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Which nibbler for trimming out rectangular window holes in styrene?

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  • Member since
    July 2018
  • 595 posts
Which nibbler for trimming out rectangular window holes in styrene?
Posted by IDRick on Saturday, November 26, 2022 2:37 PM

I have read suggestions in this forum to use a nibbler to trim out a window hole in styrene sheet.  Links were not provided for the nibbler and lots of options out there...  Is this nibbler a good option?  Claims to be able to cut up to 1/16 inch plastic.  If not, do you have a recommendation?

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Posted by wvgca on Saturday, November 26, 2022 3:46 PM

i have had one of those for a long time now, and it works great ..

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Posted by doctorwayne on Saturday, November 26, 2022 3:58 PM

I seem to vaguely recall using a nibbler for some long-ago project, but found it easier to simply create the openings using a utility knife...on a large project, like the one shown below...

...it was a faster method than a nibbler, and also did double-duty for scribing the joints between the faux ashlar "stone" .

I have also tried using a corner chisel ...

...to create window openings in a sheet of Walthers hard plastic "brick" material, but the first whack of the hammer pretty-well shattered most of the sheet....another lesson learned. Whistling

Wayne

  • Member since
    September 2004
  • From: Dearborn Station
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Posted by richhotrain on Saturday, November 26, 2022 4:31 PM

I have the Micro Mark Nibbler which looks similar to the one that you linked to. Works like a charm. I used my nibbler extensively to scratch build a structure with lots of window and door openings. It is very precise when used correctly.

Rich

Alton Junction

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Posted by "JaBear" on Saturday, November 26, 2022 6:48 PM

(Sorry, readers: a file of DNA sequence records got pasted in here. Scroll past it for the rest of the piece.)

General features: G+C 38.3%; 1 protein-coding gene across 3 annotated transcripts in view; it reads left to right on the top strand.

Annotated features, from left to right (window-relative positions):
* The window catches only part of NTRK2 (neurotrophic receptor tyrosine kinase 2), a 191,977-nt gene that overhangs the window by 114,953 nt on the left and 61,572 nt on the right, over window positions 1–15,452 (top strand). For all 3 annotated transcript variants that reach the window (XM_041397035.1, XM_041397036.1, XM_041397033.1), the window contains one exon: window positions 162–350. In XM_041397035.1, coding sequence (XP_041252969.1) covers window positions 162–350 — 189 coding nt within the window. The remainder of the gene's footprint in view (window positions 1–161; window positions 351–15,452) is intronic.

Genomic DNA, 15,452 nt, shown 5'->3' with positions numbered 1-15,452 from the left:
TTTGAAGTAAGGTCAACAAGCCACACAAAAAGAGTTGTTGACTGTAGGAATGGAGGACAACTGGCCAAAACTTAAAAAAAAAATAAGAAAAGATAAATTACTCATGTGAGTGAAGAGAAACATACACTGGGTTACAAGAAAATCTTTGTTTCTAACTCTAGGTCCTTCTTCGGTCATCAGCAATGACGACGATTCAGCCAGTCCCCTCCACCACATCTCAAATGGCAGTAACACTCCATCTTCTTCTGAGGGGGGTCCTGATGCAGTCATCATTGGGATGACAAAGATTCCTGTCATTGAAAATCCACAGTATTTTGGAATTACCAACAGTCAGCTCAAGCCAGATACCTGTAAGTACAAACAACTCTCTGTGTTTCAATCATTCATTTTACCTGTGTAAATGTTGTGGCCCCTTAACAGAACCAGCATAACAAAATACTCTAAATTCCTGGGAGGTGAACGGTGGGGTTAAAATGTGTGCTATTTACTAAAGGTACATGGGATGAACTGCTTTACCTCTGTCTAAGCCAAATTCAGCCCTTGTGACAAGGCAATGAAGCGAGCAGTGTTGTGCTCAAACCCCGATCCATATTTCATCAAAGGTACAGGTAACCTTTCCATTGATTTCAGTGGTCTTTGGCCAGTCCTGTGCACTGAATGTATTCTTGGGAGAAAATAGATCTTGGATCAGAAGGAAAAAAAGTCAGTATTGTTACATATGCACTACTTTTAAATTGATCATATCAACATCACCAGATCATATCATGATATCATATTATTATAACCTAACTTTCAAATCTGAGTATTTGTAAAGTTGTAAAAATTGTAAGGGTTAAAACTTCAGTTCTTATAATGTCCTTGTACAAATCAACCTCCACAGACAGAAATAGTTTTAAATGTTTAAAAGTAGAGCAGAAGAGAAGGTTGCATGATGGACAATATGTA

IDRick
If not, do you have a recommendation?

I would not be at all surprised that that particular type of nibbler is manufactured in one factory. Off the cuff, I would have said China, but note the one you’ve linked to is “Made in Taiwan”.
 
Not that I’ve done much modelling for a while, but mine which looks the same as your link, is a useful tool in the modelling tool box.
Cheers, the Bear.Smile

"One difference between pessimists and optimists is that while pessimists are more often right, optimists have far more fun."

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Posted by IDRick on Saturday, November 26, 2022 10:14 PM

Thank you for your replies!  A nibbler looks like a great tool for a scratch building novice like me!  Thank you for sharing your experiences.

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Posted by jjdamnit on Sunday, November 27, 2022 10:52 AM

Hello All,

I purchased the Micro-Mark version, Nibbling Cutter.

They have it listed for a dollar less than the one at Amazon and if you sign up for text notifications you get an additional 15% off.

I try not to shop at Amazon so I don't mind paying for shipping to support independent companies- -if you are an Amazon Prime member.

Hope this helps.

"Uhh...I didn’t know it was 'impossible' I just made it work...sorry"

  • Member since
    July 2018
  • 595 posts
Posted by IDRick on Sunday, November 27, 2022 5:10 PM

Thanks for head up, jjdamnit.  Was able to get free shipping with the size of my micro mark order (included other items).  The 15% off for text mail notifications was no longer available.

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Posted by PC101 on Wednesday, December 7, 2022 8:43 PM

A little late to the party but usefull information. I have one from Radio Shack that was made in Taiwan. Over the years it has cut/notched/nibbed for me plastic/styrene and lead sheet. I'm not sure of the thickness at this time but I have notched brass and aluminum sheeting (you just need to read the instructions on metal. I see that tool will cut 18 gauge non hardened metal). 

I modified mine a little by dipping the handles in liquid rubber, now there is no slipping of the tool in my hands. It definitely takes less squeeze effort to hold and use the tool (well I should say it does takes the same effort to cut the material of course, just less effort to hold the tool). Oh and if used correctly I can notch out wood.  

 

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